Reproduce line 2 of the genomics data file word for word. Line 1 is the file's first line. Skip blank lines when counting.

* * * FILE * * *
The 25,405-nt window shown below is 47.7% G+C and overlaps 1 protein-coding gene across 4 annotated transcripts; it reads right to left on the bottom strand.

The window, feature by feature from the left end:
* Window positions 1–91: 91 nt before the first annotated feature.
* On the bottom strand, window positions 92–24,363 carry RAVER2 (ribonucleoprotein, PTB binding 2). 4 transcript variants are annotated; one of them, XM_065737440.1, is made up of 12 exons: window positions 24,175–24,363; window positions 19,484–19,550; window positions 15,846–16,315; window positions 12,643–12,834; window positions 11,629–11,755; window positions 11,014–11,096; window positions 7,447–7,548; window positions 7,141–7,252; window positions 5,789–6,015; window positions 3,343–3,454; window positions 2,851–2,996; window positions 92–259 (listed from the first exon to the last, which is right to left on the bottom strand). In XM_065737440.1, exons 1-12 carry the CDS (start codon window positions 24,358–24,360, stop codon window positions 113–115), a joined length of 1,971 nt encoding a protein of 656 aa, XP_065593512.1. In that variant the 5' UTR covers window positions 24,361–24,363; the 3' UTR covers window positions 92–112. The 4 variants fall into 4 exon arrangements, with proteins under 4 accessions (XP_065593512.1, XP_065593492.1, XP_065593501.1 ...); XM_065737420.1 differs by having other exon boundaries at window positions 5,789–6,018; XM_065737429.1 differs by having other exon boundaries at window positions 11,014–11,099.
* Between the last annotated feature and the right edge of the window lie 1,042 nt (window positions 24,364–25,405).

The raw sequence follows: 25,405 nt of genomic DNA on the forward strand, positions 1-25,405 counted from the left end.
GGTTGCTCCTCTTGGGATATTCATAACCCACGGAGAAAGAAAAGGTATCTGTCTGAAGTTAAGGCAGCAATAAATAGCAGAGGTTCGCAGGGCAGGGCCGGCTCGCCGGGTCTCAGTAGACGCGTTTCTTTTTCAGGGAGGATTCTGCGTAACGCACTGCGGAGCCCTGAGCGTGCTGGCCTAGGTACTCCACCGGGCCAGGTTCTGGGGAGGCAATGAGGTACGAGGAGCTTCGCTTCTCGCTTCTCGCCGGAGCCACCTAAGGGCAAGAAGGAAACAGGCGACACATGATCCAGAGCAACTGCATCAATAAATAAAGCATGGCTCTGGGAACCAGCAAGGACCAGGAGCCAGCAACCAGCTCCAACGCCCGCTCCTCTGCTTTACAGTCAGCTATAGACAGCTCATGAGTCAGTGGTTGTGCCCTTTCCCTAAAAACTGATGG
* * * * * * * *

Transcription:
The window, feature by feature from the left end: